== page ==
You can 'probably' get it to work. You may get cavitation in the pumps(depending on the pumps), and you're likely going to need to drive the motors real hot to get enough performance to justify the added weight. I did an analysis using electric pumps for rocket engines several years back; if you both optimize and implement correctly (of which I'm not sure you can do with off the shelf components), you can possibly reach open-cycle gas generator performance via cutting-edge equipment. ~Sage

David said...

Thank you for all the additional information. For me it was very exciting leading up to the event, though now its over my appetite for information has not settled. So my thanks for being the only one still currently posting about your thoughts and steps taken. Armadillo was very good in the past but RRL slowed it down and with the new agreement with them its likely we will not hear much at all. So this is the blog I will be monitoring you have my best wishes.

Paul Breed said...

There are two parts of building a vehicle, designing the parts that are not off the shelf and then gathering the off the shelf parts and assembling fabricating what you designed.

The lure of the 4 engine vehicle is that you have a much simpler object to design, then you duplicate it 4 times. One has the potential to have a vehicle where the only active controls are 4 motor drives. The safety system is simple power interruption, and attitude/trajectory control just modulates the thrust control you already need to do a hovering vehicle.

The 70 second vehicle we flew had
a main throttle valve, a catalyst valve and 4 jet vanes in the main flight operations/safety loop.

We had 6 separate custom items to ddesign, the main valve, the cat valve, a Jet vane duplicated 4 times, the main chamber and the main tank.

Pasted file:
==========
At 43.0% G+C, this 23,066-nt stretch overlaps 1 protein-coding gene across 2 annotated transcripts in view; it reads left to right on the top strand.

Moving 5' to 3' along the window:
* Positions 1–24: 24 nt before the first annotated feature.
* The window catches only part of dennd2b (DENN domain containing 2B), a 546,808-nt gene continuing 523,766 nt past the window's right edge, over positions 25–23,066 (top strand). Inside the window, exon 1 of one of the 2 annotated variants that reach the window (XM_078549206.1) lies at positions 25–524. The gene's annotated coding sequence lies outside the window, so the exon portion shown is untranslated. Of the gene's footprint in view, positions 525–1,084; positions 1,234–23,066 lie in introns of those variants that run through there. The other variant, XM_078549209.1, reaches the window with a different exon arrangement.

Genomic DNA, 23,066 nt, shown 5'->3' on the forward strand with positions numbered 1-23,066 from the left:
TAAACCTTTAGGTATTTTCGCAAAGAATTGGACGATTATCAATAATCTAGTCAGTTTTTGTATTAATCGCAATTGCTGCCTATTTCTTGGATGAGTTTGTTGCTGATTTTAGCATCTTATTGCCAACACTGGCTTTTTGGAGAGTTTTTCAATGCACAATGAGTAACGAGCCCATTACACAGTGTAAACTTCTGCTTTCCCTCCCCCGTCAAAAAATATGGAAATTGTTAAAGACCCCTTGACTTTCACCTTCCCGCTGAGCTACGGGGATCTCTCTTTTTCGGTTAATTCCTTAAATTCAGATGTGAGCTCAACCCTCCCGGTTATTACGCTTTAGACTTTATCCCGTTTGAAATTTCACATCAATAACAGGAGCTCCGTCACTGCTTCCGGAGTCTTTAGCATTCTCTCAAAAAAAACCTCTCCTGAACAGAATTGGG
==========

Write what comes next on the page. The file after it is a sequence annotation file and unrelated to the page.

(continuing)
If we go to a bi-propellant peroxide vehicle the jetvanes are most likely to melt so we need another control method.

The conceptually simplest vehicle is a blow down biprop with gimbals and roll control.

This has two tanks, two different throttle valves, a chamber, a gimbal a roll thruster and pressurization system. 6 things to design and debug.

If I can get off the shelf motors and pumps (looks like I can its only a $$ issue) Then I only need to design two items, the thrust chamber and gearbox/transmission to transfer from the motor to the two or three pumps per side.
Tanks would be off the shelf chemical jugs/drums.

Two pumps would be Peroxide and Kerosene, three pumps would be peroxide, kerosene and liquid catalyst. Building the chamber gets harder at pumped chamber pressures, but with pumped peroxide you can loose a lot of
preessure in the chamber jacket for high cooling velocities and the peroxide cooling has the highest cooling mass flow of any engine combination.

Too many choices.....

Anonymous said...

It sounds like, IMHO, that some more engine testing is required BEFORE a final system config is chosen. Mainly b/c you are unsure of which is better performance: cat packs or liquid cat. I'd tackle that first, even though it will take more time, $$$, infrastructure. Having an answer on the long-term performance of cat-packs is worth the investment. If they are a scrub, then I think the liquid-cat system is the better system, for all of the reasons you have previously mentioned (simplified safety system via power cut-off to pumps, increased regen-cooling with peroxide, reduced mass in tankage, etc). My two cents...